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Blood Meridian (1985), Cormac McCarthy's epic tale of an otherwise nameless "kid" who in his teens joins a gang of licensed scalp hunters whose marauding adventures take place across Texas, Chihuahua, Sonora, Arizona, and California during 1849 and 1850, is widely considered to be one of the finest novels of the Old West, as well as McCarthy's greatest work. The New York Times Book Review ranked it third in a 2006 survey of the "best work of American fiction published in the last twenty-five years," and in 2005 Time chose it as one of the 100 best novels published since 1923. Yet Blood Meridian's complexity, as well as its sheer bloodiness, makes it difficult for some readers. To guide all its readers and help them appreciate the novel's wealth of historically verifiable characters, places, and events, John Sepich compiled what has become the classic reference work, Notes on Blood Meridian.
Tracing many of the nineteenth-century primary sources that McCarthy used, Notes uncovers the historical roots of Blood Meridian. Originally published in 1993, Notes remained in print for only a few years and has become highly sought-after in the rare book market, with used copies selling for hundreds of dollars. In bringing the book back into print to make it more widely available, Sepich has revised and expanded Notes with a new preface and two new essays that explore key themes and issues in the work. This amplified edition of Notes on Blood Meridian is the essential guide for all who seek a fuller understanding and appreciation of McCarthy's finest work.
The Problem of Information; Three Sections; Scalp Hunting and the Glanton Gang; Indian Haters
Reverend Green; Judge Holden; Captain White; John Joel Glanton; Albert Speyer; Consul Bennett Riddells; Governor Angel Trias; Grannyrat; Bathcat; Mangas Colorado; Sarah Borginnis; Yuma Chiefs; Callaghan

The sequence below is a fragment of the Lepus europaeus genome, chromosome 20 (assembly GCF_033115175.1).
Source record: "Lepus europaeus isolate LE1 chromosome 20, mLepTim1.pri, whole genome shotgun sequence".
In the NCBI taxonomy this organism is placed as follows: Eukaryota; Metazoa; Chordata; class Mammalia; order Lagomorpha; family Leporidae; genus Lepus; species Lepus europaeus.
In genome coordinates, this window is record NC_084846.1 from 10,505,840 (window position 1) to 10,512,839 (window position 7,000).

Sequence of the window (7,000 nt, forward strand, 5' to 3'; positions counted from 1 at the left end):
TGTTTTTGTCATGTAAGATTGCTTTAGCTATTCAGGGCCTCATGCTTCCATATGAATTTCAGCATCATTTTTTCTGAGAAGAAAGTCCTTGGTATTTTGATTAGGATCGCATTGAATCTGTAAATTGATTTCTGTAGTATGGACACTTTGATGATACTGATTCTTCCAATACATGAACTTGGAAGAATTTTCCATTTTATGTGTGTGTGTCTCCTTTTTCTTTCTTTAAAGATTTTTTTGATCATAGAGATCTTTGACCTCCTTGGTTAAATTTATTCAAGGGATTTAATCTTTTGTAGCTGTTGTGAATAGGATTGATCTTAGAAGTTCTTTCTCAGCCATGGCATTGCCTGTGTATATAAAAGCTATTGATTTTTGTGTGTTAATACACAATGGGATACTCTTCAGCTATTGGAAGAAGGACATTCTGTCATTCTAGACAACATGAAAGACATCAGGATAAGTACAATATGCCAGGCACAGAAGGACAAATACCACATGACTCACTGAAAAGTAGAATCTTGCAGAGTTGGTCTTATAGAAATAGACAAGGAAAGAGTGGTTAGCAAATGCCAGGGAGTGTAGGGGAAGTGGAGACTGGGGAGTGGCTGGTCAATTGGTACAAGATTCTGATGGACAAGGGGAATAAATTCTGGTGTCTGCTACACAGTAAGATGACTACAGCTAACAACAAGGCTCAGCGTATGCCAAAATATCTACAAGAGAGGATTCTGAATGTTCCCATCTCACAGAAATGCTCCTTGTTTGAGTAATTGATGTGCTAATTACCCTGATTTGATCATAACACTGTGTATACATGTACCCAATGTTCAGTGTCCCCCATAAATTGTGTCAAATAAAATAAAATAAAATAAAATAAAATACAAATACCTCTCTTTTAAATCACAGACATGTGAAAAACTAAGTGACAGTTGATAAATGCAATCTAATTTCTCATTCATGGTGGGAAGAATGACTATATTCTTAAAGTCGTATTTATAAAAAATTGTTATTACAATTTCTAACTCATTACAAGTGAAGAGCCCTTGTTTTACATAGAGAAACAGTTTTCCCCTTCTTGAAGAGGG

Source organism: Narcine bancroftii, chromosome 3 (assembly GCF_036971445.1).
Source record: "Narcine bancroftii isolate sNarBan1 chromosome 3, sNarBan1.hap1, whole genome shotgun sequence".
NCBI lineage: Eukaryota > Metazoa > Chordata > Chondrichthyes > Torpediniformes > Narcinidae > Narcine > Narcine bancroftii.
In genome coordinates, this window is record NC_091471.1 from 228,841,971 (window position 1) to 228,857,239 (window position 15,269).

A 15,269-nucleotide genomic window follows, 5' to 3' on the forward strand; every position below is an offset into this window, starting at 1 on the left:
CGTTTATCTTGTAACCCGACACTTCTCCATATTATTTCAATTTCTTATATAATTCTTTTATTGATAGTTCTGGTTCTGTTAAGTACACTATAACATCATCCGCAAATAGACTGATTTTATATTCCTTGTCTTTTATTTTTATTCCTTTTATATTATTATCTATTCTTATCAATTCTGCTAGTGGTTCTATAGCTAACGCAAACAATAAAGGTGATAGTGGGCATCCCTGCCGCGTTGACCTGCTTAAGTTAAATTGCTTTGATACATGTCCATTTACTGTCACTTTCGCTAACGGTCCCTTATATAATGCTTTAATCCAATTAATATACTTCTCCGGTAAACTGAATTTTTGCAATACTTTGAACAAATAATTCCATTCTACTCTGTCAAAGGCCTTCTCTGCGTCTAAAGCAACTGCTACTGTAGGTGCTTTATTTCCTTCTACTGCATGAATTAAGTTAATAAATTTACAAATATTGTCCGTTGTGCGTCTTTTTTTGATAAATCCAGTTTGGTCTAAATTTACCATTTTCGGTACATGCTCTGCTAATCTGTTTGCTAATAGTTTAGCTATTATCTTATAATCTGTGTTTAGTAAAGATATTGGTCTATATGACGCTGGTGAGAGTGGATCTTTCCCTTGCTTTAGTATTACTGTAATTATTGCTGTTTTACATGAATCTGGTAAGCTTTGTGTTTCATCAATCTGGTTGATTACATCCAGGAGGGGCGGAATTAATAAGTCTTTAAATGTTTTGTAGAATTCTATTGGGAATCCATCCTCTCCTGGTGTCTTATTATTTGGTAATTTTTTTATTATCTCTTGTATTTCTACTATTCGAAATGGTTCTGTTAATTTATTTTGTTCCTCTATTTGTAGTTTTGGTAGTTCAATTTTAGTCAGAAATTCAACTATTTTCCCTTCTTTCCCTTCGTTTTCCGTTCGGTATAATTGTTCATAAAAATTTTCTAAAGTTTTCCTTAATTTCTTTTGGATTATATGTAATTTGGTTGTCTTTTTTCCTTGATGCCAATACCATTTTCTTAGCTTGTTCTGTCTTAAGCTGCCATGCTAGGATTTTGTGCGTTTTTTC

3. Settings and Sources
Leonids; Comanche Attack; Ciboleros; Hueco Tanks; Jesús María; Wild Bull; Meteorite; June 11, 1850; Fort Griffin; Chamberlain; Ruxton; Hobbs; Audubon; Bartlett; Wislizenus; Hughes; Mayne Reid; Dobie; Ober; Bourke
Languages: Spanish, French, German
5. Tarot and Divination
6. Judge Holden's Gunpowder
7. Knitting the Winds
8. Why Believe the Judge?
Narrative Voice; Wolves; Apes; Smiles and Laughter; Egg and Dome; Fools and Crazies; Hallucinatory Void; Celestial; Marine; Carnival; Religious; Ritual, Music, and Dance; Chance, Fortune, and Deception; "Knitting the Winds" Concordances: Reins, Strap, String, Thread; "As if ... in a dream"; The Kid Helps; Look ... Look Away; Horses Shy, Horses Steady; Agency, Commitment, Witness
10. Massacre Accounts
New York Daily Tribune; William Carr's Los Angeles Deposition; Daily Alta California
Posted September 2, 2014
Personally, I couldn't make head nor tail out of Blood Meridian without it. The Spanish translations alone justified the purchase, but really this is study of the sources McCarthy used in writing the novel. Some of it is of interest to academics only, but even the most obscure stuff provokes reflection which was required for me to take anything other than the lurid particulars away from the novel.Was this review helpful? Yes NoThank you for your feedback. Report this reviewThank you, this review has been flagged.